5. I don’t think the masculinity issue is tied to “the fight that never ends,” to the war not being over in Roger’s mind. Agreeing with the above comments, it’s more about Roger still maintaining that wartime propaganda vision of the Japanese as “the other” – as subhuman. I think really his anger is directed at having to subjugate himself (working for, taking money and orders from) to this racist vision, justified in his mind (and probably exacerbated) by the torch he carries for his buddies who were killed in the war.

  6. DDG, do you really think that pointing out that there’s a problem with Roger’s behavior is the same as ignorance over the atrocities of WWII? Really?

  7. It is difficult for us to understand what veterans sacrifice in service of our nation… and narrow vision to hold them to standards of thought and behavior evolved under the blanket of freedom they provided.

    On the eve of 9/11 we know we have modern heroes. The passengers and crew of UAL Flight 93, the men of FDNY who gave final full measure. But still members of “The greatest generation” leave us every day.

    I say recognition is superior to judgment.

    “Let’s roll.”
    Todd Beamer
    UAL FLT 93

  8. Maybe Roger is comparing Bert to Hitler. 😉

  9. Well, we do know that Bert is a something of a Japanophile. I would like to revisit his office in earlier seasons.

    Whatever is between Roger, his war memories, his attitude toward the Japanese…

    …this was really intended to hurt Bert. Hurt Bert as bad as he could.

    Disproportionate, I think.

  10. Thanks for the question, Deborah at #6.

    Maybe it’s a basic difference of opinion: I don’t think there is a problem with Roger’s behavior in this case.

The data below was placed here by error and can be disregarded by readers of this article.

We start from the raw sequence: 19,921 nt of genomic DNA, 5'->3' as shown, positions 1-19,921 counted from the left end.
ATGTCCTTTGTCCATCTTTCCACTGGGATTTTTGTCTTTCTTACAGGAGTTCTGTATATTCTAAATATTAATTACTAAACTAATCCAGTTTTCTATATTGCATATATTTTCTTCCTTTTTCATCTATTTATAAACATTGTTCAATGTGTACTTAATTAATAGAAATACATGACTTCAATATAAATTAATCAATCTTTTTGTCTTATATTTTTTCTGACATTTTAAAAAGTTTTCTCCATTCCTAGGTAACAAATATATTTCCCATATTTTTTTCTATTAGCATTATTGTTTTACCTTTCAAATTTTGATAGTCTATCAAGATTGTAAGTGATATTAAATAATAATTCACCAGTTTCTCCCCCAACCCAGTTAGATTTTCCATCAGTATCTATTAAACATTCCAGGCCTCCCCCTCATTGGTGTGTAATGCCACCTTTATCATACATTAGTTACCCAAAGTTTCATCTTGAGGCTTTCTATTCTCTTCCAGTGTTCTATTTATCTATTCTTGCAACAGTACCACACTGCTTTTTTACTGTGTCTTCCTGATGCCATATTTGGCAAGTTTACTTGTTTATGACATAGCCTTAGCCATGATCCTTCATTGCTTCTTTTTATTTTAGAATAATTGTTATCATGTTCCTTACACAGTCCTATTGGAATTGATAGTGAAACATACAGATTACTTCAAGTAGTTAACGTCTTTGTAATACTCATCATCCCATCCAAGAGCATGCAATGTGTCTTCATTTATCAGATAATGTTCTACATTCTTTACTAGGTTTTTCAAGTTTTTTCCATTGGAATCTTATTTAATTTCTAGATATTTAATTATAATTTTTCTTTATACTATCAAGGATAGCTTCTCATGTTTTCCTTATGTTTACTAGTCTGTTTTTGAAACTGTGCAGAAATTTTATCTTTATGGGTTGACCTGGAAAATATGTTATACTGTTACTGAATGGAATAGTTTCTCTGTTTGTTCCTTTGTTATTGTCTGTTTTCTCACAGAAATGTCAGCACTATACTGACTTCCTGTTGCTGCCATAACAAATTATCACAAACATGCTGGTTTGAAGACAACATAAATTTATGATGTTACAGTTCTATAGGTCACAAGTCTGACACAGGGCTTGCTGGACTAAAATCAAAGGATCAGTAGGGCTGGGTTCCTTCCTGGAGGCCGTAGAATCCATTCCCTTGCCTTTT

If Roger was saying those things in 2010, the racial insults he used would be unthinkable. For a vet in the mid 1960s, it was understandable.

    I don’t know who knows what about WWII. If everyone who reads this great site already knows why a Pacific vet might have strong negative feelings toward the former enemy, even 20 years later, then the list of atrocities was unnecessary.

    Thanks for the great site to learn and share opinions about this complex show.

  11. I think now that we know about the Dr. Lyle Evans comment, it seems Roger was also trying to tell Bert how much it still bothers him – the idea of doing business, subservient or otherwise, with his sworn enemies. It was that personal to him.

    I obviously don’t condone racism and I think he was acting like the spoiled brat he is and not like a soldier, but I’d like to point out that his reasons for maintaining his attitudes toward the Japanese were initially created as a necessity of war. A person has to really be committed to be able to kill a person. The propaganda in the U.S. (and that created by other countries for their purposes) to a large extent worked. Roger had to feel justified in killing Japanese people, and one way (an easy one to convince a human being) is to convince the person their enemy is less: less honorable, less than human, less worthy to live, less smart, less moral, whatever. Though it’s not doing him any favors to remain bitter, it doesn’t change the fact that he killed those people or that the U.S. dropped bombs on mainly civilians at the end.